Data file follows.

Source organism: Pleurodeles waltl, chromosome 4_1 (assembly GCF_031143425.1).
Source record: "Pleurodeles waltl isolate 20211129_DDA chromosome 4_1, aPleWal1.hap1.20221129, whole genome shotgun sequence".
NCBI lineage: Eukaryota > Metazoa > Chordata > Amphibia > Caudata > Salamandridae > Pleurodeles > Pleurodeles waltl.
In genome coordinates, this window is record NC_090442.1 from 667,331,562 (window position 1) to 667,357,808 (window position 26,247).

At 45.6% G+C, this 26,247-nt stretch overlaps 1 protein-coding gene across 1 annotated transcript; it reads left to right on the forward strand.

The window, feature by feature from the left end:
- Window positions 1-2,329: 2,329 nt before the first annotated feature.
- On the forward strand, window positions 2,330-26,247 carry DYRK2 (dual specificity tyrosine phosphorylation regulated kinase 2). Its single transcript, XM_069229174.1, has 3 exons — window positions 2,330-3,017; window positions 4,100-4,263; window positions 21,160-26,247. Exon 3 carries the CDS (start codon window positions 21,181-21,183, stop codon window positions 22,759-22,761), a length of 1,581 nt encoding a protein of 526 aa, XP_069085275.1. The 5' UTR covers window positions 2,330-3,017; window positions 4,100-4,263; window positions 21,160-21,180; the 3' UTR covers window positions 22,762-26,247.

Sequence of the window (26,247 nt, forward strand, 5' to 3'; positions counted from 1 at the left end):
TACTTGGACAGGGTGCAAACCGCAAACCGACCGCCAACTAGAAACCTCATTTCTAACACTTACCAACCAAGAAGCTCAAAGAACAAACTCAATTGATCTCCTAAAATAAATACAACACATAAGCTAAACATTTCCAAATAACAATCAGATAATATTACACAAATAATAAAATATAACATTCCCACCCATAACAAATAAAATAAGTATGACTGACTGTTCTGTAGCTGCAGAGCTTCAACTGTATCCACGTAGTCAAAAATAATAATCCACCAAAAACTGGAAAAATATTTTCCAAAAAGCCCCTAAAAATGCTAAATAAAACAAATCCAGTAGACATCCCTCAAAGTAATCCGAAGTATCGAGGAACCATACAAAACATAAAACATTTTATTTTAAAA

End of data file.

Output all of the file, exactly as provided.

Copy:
Source organism: Pleurodeles waltl, chromosome 4_1 (assembly GCF_031143425.1).
Source record: "Pleurodeles waltl isolate 20211129_DDA chromosome 4_1, aPleWal1.hap1.20221129, whole genome shotgun sequence".
NCBI lineage: Eukaryota > Metazoa > Chordata > Amphibia > Caudata > Salamandridae > Pleurodeles > Pleurodeles waltl.
In genome coordinates, this window is record NC_090442.1 from 667,331,562 (window position 1) to 667,357,808 (window position 26,247).

At 45.6% G+C, this 26,247-nt stretch overlaps 1 protein-coding gene across 1 annotated transcript; it reads left to right on the forward strand.

The window, feature by feature from the left end:
- Window positions 1-2,329: 2,329 nt before the first annotated feature.
- On the forward strand, window positions 2,330-26,247 carry DYRK2 (dual specificity tyrosine phosphorylation regulated kinase 2). Its single transcript, XM_069229174.1, has 3 exons — window positions 2,330-3,017; window positions 4,100-4,263; window positions 21,160-26,247. Exon 3 carries the CDS (start codon window positions 21,181-21,183, stop codon window positions 22,759-22,761), a length of 1,581 nt encoding a protein of 526 aa, XP_069085275.1. The 5' UTR covers window positions 2,330-3,017; window positions 4,100-4,263; window positions 21,160-21,180; the 3' UTR covers window positions 22,762-26,247.

Sequence of the window (26,247 nt, forward strand, 5' to 3'; positions counted from 1 at the left end):
TACTTGGACAGGGTGCAAACCGCAAACCGACCGCCAACTAGAAACCTCATTTCTAACACTTACCAACCAAGAAGCTCAAAGAACAAACTCAATTGATCTCCTAAAATAAATACAACACATAAGCTAAACATTTCCAAATAACAATCAGATAATATTACACAAATAATAAAATATAACATTCCCACCCATAACAAATAAAATAAGTATGACTGACTGTTCTGTAGCTGCAGAGCTTCAACTGTATCCACGTAGTCAAAAATAATAATCCACCAAAAACTGGAAAAATATTTTCCAAAAAGCCCCTAAAAATGCTAAATAAAACAAATCCAGTAGACATCCCTCAAAGTAATCCGAAGTATCGAGGAACCATACAAAACATAAAACATTTTATTTTAAAA